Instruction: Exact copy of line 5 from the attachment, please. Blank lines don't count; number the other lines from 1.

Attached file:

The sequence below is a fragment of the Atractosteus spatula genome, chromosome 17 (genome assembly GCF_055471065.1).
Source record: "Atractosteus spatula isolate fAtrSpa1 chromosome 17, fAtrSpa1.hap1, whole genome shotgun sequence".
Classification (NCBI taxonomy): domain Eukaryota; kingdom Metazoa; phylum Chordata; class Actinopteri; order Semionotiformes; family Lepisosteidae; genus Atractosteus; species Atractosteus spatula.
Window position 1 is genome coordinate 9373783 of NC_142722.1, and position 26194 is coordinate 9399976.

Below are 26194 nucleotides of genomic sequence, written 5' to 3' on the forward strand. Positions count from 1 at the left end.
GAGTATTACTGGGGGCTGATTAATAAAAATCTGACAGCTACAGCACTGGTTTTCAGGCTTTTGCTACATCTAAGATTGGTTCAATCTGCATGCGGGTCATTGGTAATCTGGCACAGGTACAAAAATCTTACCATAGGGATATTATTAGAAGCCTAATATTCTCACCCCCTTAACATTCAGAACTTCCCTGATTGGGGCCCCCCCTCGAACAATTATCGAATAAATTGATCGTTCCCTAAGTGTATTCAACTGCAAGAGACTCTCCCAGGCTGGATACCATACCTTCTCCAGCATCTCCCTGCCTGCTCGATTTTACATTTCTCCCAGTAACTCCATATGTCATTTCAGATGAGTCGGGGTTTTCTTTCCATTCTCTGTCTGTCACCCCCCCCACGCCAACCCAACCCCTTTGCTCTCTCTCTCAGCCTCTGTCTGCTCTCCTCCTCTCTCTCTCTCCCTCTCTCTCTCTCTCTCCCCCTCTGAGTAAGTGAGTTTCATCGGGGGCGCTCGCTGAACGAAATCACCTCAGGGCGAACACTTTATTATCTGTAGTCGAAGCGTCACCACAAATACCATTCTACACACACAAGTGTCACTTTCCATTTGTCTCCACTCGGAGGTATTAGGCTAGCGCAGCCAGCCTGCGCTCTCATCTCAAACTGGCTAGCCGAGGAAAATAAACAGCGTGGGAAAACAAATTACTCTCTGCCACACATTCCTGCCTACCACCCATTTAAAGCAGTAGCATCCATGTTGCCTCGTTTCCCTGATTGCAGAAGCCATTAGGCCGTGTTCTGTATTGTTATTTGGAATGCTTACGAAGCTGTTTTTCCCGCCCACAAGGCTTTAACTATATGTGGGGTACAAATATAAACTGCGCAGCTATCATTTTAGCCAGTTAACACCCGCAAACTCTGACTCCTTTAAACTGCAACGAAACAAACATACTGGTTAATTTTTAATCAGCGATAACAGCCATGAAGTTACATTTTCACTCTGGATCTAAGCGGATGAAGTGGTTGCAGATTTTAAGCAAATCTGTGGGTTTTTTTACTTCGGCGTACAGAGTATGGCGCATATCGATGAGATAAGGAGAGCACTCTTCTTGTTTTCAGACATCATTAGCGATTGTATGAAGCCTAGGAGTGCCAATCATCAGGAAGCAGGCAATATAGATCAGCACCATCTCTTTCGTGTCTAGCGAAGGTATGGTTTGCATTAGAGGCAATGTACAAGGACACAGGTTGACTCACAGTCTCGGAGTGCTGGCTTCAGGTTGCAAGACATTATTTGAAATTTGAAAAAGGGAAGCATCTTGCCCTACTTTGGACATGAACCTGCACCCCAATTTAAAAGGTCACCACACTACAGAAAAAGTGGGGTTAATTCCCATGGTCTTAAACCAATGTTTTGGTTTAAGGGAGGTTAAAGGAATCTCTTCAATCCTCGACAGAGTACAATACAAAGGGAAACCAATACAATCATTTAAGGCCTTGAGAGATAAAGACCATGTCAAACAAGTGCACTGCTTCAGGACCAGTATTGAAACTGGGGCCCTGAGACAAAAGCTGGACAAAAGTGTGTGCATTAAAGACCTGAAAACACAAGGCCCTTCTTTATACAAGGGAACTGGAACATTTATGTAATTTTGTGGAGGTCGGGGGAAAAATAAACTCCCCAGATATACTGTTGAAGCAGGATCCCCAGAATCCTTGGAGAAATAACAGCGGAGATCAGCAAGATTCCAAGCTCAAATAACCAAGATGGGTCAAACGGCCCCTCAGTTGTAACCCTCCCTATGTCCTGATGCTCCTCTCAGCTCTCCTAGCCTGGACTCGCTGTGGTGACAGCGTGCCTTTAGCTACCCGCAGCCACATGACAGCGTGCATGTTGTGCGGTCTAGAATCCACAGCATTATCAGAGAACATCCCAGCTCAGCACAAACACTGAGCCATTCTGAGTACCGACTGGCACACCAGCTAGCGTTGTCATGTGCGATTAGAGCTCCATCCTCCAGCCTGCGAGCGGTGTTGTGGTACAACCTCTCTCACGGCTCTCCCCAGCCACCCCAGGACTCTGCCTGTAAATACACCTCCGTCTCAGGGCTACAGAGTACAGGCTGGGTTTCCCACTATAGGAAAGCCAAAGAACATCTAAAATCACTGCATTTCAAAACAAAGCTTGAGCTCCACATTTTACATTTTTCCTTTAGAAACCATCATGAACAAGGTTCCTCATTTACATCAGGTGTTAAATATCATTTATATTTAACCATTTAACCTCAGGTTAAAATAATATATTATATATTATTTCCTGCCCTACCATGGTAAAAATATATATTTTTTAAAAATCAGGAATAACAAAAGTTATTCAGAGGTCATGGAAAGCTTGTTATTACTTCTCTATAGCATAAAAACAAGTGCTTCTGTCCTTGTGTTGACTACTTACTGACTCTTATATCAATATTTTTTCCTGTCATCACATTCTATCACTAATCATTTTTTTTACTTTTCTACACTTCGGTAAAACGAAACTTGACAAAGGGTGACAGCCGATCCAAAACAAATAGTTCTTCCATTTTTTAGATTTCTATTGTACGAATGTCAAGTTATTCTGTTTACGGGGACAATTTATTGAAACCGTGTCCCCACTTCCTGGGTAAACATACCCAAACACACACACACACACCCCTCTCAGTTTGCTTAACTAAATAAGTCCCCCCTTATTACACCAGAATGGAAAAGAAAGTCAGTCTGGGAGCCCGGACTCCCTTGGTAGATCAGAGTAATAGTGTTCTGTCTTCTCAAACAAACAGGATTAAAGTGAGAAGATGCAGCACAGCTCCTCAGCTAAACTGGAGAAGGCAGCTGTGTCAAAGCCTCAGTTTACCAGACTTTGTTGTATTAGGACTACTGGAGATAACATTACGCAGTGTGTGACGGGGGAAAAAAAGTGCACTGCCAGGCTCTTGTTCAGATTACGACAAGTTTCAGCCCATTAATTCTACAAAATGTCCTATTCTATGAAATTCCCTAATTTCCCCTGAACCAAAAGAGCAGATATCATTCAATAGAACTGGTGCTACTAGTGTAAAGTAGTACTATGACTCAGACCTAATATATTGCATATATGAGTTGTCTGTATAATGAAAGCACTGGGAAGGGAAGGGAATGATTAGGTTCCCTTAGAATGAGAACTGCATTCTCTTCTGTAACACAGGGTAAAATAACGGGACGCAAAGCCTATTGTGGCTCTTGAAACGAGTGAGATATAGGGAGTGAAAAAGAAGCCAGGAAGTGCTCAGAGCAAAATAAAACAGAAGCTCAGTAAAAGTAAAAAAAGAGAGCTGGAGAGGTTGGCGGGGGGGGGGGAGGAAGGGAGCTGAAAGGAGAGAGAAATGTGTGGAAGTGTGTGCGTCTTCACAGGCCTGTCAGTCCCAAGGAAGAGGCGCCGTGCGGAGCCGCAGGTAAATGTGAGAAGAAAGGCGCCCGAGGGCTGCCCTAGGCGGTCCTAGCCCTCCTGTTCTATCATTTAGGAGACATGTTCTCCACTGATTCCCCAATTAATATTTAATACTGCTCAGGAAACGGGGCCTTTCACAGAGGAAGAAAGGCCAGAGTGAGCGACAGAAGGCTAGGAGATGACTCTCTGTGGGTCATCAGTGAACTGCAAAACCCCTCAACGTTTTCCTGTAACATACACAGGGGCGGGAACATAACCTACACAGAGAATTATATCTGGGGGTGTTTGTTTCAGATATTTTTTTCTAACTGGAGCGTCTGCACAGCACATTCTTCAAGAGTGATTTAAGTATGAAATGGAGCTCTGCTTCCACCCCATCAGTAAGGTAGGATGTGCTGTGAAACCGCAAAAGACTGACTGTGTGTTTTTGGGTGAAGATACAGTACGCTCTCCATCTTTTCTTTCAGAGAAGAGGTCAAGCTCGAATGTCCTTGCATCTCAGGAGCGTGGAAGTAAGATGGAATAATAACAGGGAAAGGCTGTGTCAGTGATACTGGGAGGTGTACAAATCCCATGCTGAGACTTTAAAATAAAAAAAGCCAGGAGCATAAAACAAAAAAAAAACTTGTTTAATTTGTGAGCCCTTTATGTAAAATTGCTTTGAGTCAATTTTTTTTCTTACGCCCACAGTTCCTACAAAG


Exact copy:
Below are 26194 nucleotides of genomic sequence, written 5' to 3' on the forward strand. Positions count from 1 at the left end.